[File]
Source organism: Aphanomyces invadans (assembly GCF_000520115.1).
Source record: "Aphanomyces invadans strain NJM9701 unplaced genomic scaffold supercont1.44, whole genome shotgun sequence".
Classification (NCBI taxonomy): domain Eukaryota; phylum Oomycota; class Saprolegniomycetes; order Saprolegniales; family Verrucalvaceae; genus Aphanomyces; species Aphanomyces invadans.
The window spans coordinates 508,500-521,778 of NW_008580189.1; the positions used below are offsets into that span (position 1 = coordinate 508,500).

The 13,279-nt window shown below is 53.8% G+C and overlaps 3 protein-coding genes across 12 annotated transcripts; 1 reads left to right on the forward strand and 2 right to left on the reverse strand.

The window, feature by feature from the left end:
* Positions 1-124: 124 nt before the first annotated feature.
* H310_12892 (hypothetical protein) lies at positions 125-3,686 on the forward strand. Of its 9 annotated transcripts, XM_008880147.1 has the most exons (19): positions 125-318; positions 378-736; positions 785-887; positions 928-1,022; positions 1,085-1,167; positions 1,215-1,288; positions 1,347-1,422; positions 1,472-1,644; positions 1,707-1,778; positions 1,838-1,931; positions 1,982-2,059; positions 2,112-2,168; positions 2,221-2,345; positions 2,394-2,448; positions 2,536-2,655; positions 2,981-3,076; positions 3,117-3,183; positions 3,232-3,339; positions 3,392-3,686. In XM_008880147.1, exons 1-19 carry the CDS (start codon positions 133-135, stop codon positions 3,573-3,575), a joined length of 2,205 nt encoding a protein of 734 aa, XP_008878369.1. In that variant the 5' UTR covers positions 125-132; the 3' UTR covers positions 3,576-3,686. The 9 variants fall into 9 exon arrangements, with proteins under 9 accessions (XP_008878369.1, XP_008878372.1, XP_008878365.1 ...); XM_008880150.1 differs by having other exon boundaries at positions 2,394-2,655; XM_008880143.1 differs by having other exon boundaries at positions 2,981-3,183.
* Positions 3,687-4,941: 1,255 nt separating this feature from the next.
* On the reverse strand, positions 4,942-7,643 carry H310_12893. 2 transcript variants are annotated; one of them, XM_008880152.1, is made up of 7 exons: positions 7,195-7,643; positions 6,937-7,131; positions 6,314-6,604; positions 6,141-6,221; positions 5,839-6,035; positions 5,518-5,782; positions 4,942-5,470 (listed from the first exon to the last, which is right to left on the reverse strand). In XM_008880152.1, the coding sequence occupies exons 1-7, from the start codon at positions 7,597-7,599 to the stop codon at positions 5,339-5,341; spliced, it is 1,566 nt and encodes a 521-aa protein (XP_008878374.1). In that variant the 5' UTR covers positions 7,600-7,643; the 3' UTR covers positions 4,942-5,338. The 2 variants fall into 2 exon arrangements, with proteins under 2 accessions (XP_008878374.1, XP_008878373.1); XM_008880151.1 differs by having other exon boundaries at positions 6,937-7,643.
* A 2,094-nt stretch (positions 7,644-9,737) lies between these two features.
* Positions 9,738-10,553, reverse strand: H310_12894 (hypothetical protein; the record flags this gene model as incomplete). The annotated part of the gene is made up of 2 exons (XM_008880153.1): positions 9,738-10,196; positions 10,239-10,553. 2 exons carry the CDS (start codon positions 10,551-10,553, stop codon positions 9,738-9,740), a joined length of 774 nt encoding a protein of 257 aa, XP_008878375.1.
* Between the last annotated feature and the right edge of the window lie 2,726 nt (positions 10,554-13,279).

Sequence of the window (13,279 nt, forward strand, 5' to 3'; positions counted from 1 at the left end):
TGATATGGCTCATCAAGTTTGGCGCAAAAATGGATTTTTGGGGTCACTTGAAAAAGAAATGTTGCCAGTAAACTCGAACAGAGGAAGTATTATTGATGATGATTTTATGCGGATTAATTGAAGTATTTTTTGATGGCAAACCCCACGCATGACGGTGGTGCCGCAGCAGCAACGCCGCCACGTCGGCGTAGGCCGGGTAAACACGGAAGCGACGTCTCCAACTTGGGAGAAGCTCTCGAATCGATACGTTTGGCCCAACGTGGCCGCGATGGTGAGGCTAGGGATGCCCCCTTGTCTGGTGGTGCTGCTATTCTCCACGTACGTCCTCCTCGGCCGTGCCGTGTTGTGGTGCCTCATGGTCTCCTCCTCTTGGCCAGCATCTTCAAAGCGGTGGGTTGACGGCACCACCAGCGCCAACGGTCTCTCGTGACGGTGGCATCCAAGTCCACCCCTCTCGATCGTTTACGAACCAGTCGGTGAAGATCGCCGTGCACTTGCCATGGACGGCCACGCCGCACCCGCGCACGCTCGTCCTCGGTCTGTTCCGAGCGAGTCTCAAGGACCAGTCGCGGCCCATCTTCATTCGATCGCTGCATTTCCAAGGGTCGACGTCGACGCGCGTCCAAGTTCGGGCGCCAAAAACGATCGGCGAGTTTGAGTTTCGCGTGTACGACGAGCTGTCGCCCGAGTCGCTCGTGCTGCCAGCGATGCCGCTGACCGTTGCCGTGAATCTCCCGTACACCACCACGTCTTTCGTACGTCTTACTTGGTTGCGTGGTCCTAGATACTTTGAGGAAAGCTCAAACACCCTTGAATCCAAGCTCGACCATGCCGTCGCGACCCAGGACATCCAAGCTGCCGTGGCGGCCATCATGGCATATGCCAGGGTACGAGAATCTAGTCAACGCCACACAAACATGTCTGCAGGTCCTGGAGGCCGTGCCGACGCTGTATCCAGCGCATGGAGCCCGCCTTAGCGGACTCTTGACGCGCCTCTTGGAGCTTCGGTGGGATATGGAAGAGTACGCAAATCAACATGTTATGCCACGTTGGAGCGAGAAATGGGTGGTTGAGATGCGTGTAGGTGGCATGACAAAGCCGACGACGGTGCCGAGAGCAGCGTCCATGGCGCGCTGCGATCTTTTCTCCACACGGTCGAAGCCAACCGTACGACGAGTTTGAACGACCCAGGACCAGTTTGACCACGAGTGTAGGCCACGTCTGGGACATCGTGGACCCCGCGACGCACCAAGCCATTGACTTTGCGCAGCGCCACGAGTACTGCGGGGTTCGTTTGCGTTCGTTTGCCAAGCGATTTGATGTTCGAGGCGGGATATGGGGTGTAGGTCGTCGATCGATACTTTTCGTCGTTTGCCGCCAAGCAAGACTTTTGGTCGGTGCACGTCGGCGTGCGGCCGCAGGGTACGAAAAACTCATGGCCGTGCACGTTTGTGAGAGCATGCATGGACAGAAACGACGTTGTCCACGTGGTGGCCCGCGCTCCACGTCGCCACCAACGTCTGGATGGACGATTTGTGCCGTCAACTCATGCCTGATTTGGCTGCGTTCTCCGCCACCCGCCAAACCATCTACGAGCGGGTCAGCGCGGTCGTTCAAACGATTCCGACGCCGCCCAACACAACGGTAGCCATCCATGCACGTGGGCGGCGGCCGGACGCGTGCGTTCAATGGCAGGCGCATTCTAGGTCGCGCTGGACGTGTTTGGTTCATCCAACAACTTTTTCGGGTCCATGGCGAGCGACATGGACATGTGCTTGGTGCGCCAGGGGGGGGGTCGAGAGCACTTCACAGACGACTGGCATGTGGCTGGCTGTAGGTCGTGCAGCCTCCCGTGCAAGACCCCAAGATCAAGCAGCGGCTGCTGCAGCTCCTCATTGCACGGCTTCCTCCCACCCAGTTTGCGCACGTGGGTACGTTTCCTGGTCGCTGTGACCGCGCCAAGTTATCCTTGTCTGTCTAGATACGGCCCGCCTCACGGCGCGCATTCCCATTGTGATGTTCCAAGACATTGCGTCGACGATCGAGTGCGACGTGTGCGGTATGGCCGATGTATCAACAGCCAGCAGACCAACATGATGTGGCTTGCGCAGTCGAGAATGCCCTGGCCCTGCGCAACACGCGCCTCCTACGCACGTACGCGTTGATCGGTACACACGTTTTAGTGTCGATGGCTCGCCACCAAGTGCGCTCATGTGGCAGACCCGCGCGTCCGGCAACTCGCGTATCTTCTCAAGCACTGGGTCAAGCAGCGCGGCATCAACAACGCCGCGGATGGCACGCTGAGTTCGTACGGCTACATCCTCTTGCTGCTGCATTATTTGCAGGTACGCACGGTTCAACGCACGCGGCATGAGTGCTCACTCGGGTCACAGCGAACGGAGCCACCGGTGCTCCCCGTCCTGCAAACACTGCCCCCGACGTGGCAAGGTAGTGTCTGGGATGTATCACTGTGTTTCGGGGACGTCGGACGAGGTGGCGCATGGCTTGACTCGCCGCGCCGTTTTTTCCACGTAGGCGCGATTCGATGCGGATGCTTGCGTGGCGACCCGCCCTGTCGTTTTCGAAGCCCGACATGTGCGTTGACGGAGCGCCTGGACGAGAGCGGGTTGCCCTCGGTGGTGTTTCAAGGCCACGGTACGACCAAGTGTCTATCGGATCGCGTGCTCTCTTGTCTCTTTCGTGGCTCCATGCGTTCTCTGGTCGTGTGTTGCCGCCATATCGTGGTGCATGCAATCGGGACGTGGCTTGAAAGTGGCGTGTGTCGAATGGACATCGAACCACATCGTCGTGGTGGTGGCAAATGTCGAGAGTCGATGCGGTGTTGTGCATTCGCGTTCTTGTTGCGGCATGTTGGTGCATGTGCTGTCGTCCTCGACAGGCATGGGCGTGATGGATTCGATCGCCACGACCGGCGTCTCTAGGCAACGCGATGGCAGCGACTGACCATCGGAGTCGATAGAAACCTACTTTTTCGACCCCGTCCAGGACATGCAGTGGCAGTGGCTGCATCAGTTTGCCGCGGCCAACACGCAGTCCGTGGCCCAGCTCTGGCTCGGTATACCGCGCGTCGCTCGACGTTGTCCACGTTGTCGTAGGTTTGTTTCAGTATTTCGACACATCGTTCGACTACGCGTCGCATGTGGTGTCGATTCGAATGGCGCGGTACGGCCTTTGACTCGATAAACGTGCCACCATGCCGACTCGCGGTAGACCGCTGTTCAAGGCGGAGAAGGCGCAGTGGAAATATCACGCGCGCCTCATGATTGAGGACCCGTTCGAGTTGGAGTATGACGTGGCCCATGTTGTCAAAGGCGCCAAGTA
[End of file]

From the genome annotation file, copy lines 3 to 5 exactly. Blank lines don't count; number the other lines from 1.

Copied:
Classification (NCBI taxonomy): domain Eukaryota; phylum Oomycota; class Saprolegniomycetes; order Saprolegniales; family Verrucalvaceae; genus Aphanomyces; species Aphanomyces invadans.
The window spans coordinates 508,500-521,778 of NW_008580189.1; the positions used below are offsets into that span (position 1 = coordinate 508,500).

The 13,279-nt window shown below is 53.8% G+C and overlaps 3 protein-coding genes across 12 annotated transcripts; 1 reads left to right on the forward strand and 2 right to left on the reverse strand.